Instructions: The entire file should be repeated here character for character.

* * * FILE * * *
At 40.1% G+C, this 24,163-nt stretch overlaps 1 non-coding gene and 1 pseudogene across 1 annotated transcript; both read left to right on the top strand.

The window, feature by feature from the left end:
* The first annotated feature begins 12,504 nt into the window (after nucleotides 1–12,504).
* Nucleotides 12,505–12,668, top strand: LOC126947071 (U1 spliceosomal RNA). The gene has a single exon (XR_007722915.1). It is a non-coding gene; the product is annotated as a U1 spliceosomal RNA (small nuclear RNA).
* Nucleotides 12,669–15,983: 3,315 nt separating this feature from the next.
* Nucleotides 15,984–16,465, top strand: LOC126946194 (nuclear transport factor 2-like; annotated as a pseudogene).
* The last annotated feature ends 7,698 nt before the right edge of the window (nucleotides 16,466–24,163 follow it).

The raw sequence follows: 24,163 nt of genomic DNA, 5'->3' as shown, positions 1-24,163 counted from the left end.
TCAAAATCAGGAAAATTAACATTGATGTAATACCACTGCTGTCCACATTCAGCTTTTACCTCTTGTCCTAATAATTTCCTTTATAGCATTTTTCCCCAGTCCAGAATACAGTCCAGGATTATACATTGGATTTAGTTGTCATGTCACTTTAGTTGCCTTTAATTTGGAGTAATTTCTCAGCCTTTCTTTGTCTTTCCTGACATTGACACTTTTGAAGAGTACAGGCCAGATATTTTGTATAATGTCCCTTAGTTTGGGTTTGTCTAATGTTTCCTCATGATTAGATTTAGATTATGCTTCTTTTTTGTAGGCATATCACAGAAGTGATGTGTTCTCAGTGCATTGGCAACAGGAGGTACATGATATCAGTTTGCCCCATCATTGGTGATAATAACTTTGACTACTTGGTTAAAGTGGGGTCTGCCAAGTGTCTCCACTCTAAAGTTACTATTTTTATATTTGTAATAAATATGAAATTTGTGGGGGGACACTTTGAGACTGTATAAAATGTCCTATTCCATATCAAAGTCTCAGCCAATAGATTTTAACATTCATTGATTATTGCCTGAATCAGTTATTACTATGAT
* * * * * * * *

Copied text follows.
At 40.1% G+C, this 24,163-nt stretch overlaps 1 non-coding gene and 1 pseudogene across 1 annotated transcript; both read left to right on the top strand.

The window, feature by feature from the left end:
* The first annotated feature begins 12,504 nt into the window (after nucleotides 1–12,504).
* Nucleotides 12,505–12,668, top strand: LOC126947071 (U1 spliceosomal RNA). The gene has a single exon (XR_007722915.1). It is a non-coding gene; the product is annotated as a U1 spliceosomal RNA (small nuclear RNA).
* Nucleotides 12,669–15,983: 3,315 nt separating this feature from the next.
* Nucleotides 15,984–16,465, top strand: LOC126946194 (nuclear transport factor 2-like; annotated as a pseudogene).
* The last annotated feature ends 7,698 nt before the right edge of the window (nucleotides 16,466–24,163 follow it).

The raw sequence follows: 24,163 nt of genomic DNA, 5'->3' as shown, positions 1-24,163 counted from the left end.
TCAAAATCAGGAAAATTAACATTGATGTAATACCACTGCTGTCCACATTCAGCTTTTACCTCTTGTCCTAATAATTTCCTTTATAGCATTTTTCCCCAGTCCAGAATACAGTCCAGGATTATACATTGGATTTAGTTGTCATGTCACTTTAGTTGCCTTTAATTTGGAGTAATTTCTCAGCCTTTCTTTGTCTTTCCTGACATTGACACTTTTGAAGAGTACAGGCCAGATATTTTGTATAATGTCCCTTAGTTTGGGTTTGTCTAATGTTTCCTCATGATTAGATTTAGATTATGCTTCTTTTTTGTAGGCATATCACAGAAGTGATGTGTTCTCAGTGCATTGGCAACAGGAGGTACATGATATCAGTTTGCCCCATCATTGGTGATAATAACTTTGACTACTTGGTTAAAGTGGGGTCTGCCAAGTGTCTCCACTCTAAAGTTACTATTTTTATATTTGTAATAAATATGAAATTTGTGGGGGGACACTTTGAGACTGTATAAAATGTCCTATTCCATATCAAAGTCTCAGCCAATAGATTTTAACATTCATTGATTATTGCCTGAATCAGTTATTACTATGAT